Stated by credit repair Houston analyst, the most purchased homes fall in the single-family category with a price range of $500,000 to $750,000 for March. Single-family homes in the range of $250,000 to $500,000 came next. Families that leased single-family homes also increased during March.
Median pricing for single-family homes rose 4.1% to $249,900, and average home prices rose 3.8% to $309,785. When it comes to home sales in March, these numbers represent the highest prices ever recorded.
Total sales for all property types equaled 8,965 for March, representing a 6.9% increase from March 2019. The total dollar amount for home sales rose 11% year-on-year to just over $2.6 billion.
Houston Housing Market Predictions for 2020
Prospective homebuyers face competition when looking to purchase low to mid-range houses for the rest of 2020. Homes priced between $150,000 to $200,000 are already in low supply, and we’re only a few months into the year.
On the upside, low-interest rates will likely remain in place for the foreseeable future. With the economic downturn due to COVID-19 and falling oil prices, Houston’s economy is facing a slowdown with the rest of the nation. However, falling interest rates and strong year-on-year growth are reasons to remain positive regarding the long-term outlook of moving to Houston.
How Does Your Credit Score Affect Loan Options and What Scores Do You Need?
When you’re looking to purchase a house, you’ll need to shop around for a mortgage. The most critical factor in getting the best mortgage rate possible from lenders is your credit score. As a rule, the higher your credit score, the better interest rates you’ll qualify for. According to David Lin, a former risk management director for Barclays and Citibank, if you have a credit score of 700 or above, you’ll be able to land a beneficial interest rate.
With scores above 720, you fall into the category of “excellent” rated credit, and you’ll have access to the best possible interest rates. A score that falls in the range of 690 to 719 is considered “good,” and at this range, you’ll still qualify for beneficial rates, though some lenders will be warier. Once you dip below 690, your options will become more limited, and if your score is around 640 or lower, a conventional mortgage might not be possible to obtain.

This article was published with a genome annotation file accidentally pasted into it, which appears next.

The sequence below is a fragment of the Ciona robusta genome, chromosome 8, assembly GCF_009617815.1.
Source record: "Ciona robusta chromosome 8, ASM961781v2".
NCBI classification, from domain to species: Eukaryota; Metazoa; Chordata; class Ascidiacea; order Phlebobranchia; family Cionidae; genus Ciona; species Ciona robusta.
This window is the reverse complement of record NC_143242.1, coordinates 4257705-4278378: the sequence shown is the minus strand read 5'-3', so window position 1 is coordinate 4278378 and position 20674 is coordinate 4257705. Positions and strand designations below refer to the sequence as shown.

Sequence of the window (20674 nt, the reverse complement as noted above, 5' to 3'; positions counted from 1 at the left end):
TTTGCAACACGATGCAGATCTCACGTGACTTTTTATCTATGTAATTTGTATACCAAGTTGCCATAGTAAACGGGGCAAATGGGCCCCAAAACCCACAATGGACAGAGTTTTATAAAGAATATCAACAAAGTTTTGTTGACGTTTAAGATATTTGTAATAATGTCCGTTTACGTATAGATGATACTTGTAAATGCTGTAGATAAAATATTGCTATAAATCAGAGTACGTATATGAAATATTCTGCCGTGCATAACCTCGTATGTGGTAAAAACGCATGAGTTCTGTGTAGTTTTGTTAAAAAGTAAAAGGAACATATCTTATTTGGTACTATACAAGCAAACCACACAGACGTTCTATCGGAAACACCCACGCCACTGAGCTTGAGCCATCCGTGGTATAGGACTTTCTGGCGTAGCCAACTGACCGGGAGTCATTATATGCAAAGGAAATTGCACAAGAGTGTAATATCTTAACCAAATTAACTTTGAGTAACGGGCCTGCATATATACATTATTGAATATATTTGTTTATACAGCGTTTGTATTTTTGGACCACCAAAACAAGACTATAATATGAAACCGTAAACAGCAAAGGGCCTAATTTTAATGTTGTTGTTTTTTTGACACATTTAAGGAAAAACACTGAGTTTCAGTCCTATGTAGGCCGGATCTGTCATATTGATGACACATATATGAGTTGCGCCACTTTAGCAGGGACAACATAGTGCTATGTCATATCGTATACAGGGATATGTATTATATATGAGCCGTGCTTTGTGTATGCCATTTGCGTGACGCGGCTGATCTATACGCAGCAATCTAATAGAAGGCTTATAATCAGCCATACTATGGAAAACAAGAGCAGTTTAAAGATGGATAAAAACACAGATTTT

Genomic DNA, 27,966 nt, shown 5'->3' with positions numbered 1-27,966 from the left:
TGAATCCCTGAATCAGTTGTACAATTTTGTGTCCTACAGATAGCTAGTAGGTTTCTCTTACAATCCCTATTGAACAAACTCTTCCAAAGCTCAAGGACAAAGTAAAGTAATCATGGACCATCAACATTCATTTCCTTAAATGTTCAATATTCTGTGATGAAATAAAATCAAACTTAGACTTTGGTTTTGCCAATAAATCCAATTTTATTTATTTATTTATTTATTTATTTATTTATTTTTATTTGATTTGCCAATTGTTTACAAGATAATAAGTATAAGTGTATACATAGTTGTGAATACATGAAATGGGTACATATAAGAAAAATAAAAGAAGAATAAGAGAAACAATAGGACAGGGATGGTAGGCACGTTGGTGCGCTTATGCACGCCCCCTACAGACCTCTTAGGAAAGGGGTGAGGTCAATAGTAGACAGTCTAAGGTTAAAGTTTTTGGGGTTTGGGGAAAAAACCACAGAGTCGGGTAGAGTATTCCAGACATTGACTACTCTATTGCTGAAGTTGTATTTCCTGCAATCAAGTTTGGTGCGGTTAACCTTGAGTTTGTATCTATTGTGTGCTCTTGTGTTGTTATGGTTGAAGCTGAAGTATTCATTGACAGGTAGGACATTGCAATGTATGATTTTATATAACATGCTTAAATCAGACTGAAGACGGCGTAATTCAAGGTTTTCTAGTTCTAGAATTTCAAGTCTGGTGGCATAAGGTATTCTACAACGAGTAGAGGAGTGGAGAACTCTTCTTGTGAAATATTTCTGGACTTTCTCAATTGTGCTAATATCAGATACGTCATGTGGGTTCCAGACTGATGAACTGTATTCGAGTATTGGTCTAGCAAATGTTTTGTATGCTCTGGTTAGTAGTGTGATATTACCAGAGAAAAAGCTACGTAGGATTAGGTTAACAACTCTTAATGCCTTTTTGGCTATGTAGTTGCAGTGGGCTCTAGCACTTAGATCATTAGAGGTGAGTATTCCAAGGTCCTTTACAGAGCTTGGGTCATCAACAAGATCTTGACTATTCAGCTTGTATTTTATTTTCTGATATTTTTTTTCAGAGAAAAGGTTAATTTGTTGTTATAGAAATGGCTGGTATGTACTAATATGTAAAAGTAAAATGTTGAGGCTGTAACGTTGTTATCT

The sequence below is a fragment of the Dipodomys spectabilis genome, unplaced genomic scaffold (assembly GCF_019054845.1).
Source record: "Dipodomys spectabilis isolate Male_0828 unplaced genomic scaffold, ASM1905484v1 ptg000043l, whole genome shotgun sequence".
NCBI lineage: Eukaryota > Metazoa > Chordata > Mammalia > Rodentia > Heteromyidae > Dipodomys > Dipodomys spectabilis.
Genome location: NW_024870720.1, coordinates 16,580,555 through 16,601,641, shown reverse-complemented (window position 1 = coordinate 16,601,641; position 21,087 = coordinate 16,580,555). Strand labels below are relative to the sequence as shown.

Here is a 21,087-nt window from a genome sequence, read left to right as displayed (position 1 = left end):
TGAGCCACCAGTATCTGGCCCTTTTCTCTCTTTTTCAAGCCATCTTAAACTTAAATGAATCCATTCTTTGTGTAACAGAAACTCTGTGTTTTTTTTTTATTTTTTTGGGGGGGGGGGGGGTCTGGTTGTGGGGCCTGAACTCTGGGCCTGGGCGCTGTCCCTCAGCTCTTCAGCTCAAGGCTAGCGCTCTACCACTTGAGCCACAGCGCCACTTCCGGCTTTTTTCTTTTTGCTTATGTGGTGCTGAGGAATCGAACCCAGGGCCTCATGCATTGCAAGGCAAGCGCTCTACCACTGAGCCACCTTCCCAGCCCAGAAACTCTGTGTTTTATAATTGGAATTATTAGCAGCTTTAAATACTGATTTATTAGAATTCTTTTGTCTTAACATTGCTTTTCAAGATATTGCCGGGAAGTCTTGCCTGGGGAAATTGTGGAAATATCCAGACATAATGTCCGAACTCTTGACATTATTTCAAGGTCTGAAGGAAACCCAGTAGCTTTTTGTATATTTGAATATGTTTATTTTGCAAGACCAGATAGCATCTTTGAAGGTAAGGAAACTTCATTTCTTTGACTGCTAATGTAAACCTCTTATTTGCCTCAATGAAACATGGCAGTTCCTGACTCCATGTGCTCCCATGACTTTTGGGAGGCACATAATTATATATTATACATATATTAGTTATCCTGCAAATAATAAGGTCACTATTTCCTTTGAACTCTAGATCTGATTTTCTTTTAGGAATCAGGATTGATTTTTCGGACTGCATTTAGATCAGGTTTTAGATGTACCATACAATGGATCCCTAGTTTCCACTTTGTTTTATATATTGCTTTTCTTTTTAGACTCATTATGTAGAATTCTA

How to Improve Your Credit Score
If you have a credit score that needs improvement, there is good news! With time and dedication, all credit scores can be improved. So what can you do to see your score improve by ten, twenty, thirty, or one hundred points?
Here are five ways to improve your credit score:
Whether you have auto loans, credit card payments, or school bills, pay each installment on time. Lapsing at all will significantly damage your credit score. If you’ve already lapsed on one or more bills, get back on track as soon as possible. Paying your loans on time is the single most significant thing you can do to improve your credit score.
Cap Your Spending
Set a spending limit of no more than 30% of your total credit limit. For example, if you have a credit limit of $3,000 combined from your credit cards, plan to put no more than $900 total on your credit cards.
Pay Off Balances
If you have cards that have high balances, pay them down or transfer your balance to free up credit. Paying off balances will improve your credit score significantly.
Find a Mortgage within 30 Days
When you apply for mortgages, lending companies will run your credit score. Each time this happens, your score will dip slightly. Finding your mortgage within thirty days will ensure that your interest rate isn’t impacted by credit checks.
Sometimes the best thing you can do is work with a credit repair company to help improve your score. Companies can help you utilize strategies that are ideal for your specific situation.
Buy in Houston
Houston is one of the top markets for real estate. Acquiring a home in this area has lots of advantages, such as the low-interest rates for mortgages and a diverse economy in the city. Should you want to buy a house in Houston, achieving a high credit score is essential to get the lowest interest rate. We hope this article has given you an idea for improving your credit score to have a higher chance of getting the house that you want.